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Yildiz Pro 20-bore

This classy over-and-under is cracking quality for its price point and makes for a great first competition gun, says Jonny Carter

Yildiz Pro 20 bore

Yildiz Pro 20-bore

Overall Rating: 81%

Manufacturer: Yildiz

Price as reviewed: £1,995

The Yildiz Pro 20- bore in depth

I was a big fan of the Yildiz Pro 12-bore as soon as I picked it up a few years ago. The build quality, finish and handling were a step above any other gun I had seen produced in Turkey. So enamoured was I that I even bought one. Two years ago, Yildiz released the gun I am reviewing today, a scaled-down version of that same ‘Pro’ in a 20-bore. To look at, the Yildiz Pro 20-bore is truly simplified, with a slim action, reprofiled grip and fore-end giving a very pleasing line.

When you pick it up from its green velvet box, you feel that it’s a little heavier than other 20-bores. It weighs in at just under 7 ½lb in the 30in version. This is a giveaway that the Yildiz Pro 20-bore is designed for us more used to a 12-bore, unlike some of the whippier, super-light 20s out there that are next to impossible to shoot after a few sessions on a heavy 12.

The stock is an oil-finished piece of grade four walnut, which stands out against the price point of the gun


The stock is an oil-finished piece of beautiful grade four Turkish walnut, which looks far too nice for the price point of the gun. The length of pull is 14 ⅝in, with a butt pad of just under an inch, which is very soft and nicely finished into the stock. This will provide a little more comfort if you decide to put some bigger loads through this small bore.

The grip has no palm swell and is a non-committal shape somewhere between an open game grip and a tight radiused Sporter. This grip is one of my only gripes with the gun, and although it is just as good as others in the price bracket, I wish they had designed a scaled-down version of their palm-swelled 12-bore stock, which I think is fantastic. The drops of the comb on this gun are 35mm and 55mm, with 4mm of cast, all in all very vanilla and should suit most average people well enough.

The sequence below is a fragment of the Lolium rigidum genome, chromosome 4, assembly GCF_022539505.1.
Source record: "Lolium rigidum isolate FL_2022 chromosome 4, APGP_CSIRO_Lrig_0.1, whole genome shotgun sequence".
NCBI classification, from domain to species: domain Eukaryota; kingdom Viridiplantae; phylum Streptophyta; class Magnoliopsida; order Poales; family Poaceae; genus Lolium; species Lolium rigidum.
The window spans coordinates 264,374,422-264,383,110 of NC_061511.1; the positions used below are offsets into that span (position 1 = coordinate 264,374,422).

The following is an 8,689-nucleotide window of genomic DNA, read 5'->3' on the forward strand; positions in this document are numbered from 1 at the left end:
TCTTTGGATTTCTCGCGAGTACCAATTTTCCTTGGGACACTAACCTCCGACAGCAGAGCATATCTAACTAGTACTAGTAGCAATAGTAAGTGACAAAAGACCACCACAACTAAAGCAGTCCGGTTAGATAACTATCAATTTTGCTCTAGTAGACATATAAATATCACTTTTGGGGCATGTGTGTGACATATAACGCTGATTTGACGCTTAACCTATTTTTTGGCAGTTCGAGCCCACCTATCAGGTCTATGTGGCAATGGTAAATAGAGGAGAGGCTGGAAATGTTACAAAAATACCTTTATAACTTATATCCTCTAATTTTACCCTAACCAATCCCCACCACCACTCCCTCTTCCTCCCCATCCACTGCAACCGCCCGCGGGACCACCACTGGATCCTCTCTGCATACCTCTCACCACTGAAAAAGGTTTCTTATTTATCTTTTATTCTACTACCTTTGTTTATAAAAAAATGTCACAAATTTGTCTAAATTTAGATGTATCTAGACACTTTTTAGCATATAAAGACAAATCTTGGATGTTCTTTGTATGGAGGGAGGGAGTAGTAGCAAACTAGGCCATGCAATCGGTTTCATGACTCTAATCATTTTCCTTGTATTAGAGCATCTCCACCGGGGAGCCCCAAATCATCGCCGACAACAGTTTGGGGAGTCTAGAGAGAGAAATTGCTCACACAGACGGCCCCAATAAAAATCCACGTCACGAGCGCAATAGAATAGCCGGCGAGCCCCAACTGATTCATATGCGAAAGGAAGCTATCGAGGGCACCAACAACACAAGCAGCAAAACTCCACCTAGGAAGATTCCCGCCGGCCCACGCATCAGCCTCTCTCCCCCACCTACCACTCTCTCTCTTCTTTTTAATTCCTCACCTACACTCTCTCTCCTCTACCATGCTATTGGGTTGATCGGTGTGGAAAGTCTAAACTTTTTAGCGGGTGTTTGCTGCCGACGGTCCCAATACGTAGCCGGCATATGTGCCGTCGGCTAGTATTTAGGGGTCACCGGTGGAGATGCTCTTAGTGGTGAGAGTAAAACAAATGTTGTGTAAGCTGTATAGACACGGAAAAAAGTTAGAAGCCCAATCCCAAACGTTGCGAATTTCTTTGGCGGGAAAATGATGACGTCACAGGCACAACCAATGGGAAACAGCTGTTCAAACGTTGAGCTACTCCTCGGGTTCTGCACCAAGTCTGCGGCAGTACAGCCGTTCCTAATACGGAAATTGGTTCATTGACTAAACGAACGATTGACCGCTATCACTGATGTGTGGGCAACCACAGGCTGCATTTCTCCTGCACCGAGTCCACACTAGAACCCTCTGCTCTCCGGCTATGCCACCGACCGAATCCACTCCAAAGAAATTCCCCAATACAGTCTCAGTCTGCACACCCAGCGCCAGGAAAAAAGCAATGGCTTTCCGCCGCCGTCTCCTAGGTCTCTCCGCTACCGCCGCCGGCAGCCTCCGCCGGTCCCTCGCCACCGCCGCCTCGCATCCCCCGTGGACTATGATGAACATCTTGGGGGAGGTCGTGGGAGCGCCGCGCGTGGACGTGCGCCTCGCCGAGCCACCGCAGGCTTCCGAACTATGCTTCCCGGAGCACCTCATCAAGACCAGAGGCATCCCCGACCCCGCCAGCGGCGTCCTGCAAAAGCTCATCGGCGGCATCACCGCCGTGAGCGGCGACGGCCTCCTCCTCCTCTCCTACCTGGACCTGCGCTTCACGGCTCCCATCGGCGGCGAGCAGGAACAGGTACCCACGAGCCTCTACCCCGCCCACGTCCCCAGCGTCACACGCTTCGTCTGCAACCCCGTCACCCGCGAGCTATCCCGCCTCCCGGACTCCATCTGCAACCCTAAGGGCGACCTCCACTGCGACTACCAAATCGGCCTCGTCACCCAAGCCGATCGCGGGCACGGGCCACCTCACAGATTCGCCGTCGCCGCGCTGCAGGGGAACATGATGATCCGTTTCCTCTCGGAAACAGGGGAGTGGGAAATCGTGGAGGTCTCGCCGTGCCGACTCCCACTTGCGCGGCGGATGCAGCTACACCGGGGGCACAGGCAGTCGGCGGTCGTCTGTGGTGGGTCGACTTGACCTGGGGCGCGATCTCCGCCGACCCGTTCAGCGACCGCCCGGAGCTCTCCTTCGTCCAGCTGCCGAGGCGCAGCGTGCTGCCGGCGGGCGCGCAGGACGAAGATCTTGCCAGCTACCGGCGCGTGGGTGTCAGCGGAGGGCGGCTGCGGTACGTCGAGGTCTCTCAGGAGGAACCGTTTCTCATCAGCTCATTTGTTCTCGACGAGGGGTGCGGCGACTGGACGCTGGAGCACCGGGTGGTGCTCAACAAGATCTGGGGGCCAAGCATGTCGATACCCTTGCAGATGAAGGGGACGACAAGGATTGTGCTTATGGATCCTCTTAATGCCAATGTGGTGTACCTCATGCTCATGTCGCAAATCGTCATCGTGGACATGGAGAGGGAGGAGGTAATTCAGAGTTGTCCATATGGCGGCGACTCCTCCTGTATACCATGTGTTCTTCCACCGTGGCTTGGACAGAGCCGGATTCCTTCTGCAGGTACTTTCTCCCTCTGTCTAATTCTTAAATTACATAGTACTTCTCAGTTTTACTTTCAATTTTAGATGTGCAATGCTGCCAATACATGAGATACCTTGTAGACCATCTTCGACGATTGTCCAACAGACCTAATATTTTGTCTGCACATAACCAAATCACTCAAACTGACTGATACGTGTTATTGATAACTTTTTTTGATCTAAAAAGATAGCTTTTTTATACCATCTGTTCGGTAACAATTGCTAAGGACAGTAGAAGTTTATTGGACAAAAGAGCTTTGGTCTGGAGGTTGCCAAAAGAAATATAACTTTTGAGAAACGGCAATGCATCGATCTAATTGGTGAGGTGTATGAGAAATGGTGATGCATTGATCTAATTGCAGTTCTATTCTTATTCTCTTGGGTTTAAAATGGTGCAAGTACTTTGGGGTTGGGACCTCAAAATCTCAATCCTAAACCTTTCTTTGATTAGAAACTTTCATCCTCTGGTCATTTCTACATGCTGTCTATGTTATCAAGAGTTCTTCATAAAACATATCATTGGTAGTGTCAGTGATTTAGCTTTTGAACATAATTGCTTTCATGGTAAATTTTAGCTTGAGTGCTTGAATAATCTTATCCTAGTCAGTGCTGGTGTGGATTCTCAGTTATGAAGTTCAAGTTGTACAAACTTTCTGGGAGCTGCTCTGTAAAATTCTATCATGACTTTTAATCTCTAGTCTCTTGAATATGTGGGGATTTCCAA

The Schnabel fore-end is in matching walnut, and both stock and fore-end feature traditional chequering patterns. The balance of the gun is ¾in in front of the hinge pin, although this could obviously be adjusted post-purchase if you desire.

The steel-proofed barrels are 30in with a ventilated mid rib, 7mm ventilated top rib and lovely blued finish. The gun is fitted with a removable fibre-optic bead sight, which can be changed easily for your preferred sighting aid. The gun comes with a full set of internal chokes and two external ones, allowing you to set the patterns up to your satisfaction. The two extended chokes are finished with decorative machining on the black lower part and a blue metal ring right at the top. To finish it off, the gun is chambered in 3in magnum, so — providing you have the correct chokes in the gun — you can put pretty much any commercially available ammo through the Yildiz Pro 20-bore. (Read more on guns proofed for steel.)

Yildiz Pro 20 bore

The action features branding to the sides, bottom and top lever, as well as small border engravings


The action and mechanism in general is 4.5mm shallower and 5mm slimmer than its 12-bore equivalent. In operation, it is pretty much identical to the 12, with its Italian-inspired action design. The action is blacked to match the barrel and is very plain, featuring a small border engraving as well as branding on the sides, bottom and top lever. It’s a classy looking gun, and I’d always rather there be no engraving than engraving of questionable quality anyway. This will divide opinion, but I am a fan.